Preparations to Make Before Moving to a New Home with Your Dog
For most pet parents, the endless list of tasks that comes with moving to a new home in the next state over or across the country offers enough to deal with.
However, the sudden change of moving to a new abode is actually quite as stressful experience for your dog as well, which means that you need to consider his or her needs during the moving process. Best of all, you can incorporate these dog-related activities into your regular moving schedule to speed your dog's transition into your new house. Here are a few ways to get started.
- Take your dog on a trip to the new house. While traveling with your dog may seem like a big undertaking, bringing him or her to your new home could be a great way to speed up his or her adjustment period. Give your dog a tour of the yard, the inside of the house, and consider knocking on doors to meet the neighbors. This will let your nearby residents know that you care for a dog, and you may even be able to meet their pets in the process. A quick meet-and-greet could help your dog make some fast friends before even moving into the neighborhood.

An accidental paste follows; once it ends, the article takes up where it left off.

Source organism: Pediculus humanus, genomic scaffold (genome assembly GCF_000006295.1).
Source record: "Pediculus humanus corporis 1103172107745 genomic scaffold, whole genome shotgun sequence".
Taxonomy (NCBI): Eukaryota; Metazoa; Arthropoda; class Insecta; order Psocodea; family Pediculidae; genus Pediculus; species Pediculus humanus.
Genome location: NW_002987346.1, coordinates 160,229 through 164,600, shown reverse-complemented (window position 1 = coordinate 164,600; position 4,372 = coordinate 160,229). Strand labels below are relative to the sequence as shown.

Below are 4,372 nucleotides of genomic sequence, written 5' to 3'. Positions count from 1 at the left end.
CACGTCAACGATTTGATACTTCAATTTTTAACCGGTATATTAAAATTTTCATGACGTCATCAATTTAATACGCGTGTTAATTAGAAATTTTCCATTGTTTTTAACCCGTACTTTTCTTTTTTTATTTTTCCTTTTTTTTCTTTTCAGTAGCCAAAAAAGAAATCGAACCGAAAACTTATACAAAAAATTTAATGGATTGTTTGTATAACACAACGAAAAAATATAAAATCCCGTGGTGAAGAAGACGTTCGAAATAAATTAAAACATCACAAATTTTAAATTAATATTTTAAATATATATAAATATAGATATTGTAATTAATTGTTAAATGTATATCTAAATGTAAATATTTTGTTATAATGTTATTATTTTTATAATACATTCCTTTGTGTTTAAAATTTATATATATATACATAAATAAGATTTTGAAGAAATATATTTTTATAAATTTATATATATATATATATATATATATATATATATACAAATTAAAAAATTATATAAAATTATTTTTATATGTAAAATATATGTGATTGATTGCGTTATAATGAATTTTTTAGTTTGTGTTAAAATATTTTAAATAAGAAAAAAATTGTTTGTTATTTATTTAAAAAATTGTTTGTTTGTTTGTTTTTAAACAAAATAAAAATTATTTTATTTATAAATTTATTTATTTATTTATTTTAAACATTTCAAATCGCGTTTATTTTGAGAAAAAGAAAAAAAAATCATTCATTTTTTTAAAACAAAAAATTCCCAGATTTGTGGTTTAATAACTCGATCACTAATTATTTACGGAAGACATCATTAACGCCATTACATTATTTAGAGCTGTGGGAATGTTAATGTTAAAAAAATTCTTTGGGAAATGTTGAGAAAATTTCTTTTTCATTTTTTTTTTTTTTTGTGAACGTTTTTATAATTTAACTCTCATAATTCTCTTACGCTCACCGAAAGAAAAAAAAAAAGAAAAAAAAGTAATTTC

- Make an appointment at the vet. According to PetsWelcome.com, there are a variety of important documents and health inspections you should have performed on your dog before packing up to your new locale. In addition to a vaccination history, your dog will need a rabies tag, a health certificate, and maybe even a few other documents. Check with animal officials in your new town or state to ensure you have everything needed to register your dog and hit the ground running in your next home.
- Update your identification tags. As soon as you close the deal on your next house, one of the most important steps to protect your dog is to invest in new ID tags, suggests Paw-Rescue.org. Because you'll be in a new place that your dog may be unfamiliar with, there's a good chance that stress could take hold and your pet may decide to wander around. Always use a cell phone number on these ID tags, as it can be much easier to contact you in the event that your dog becomes lost.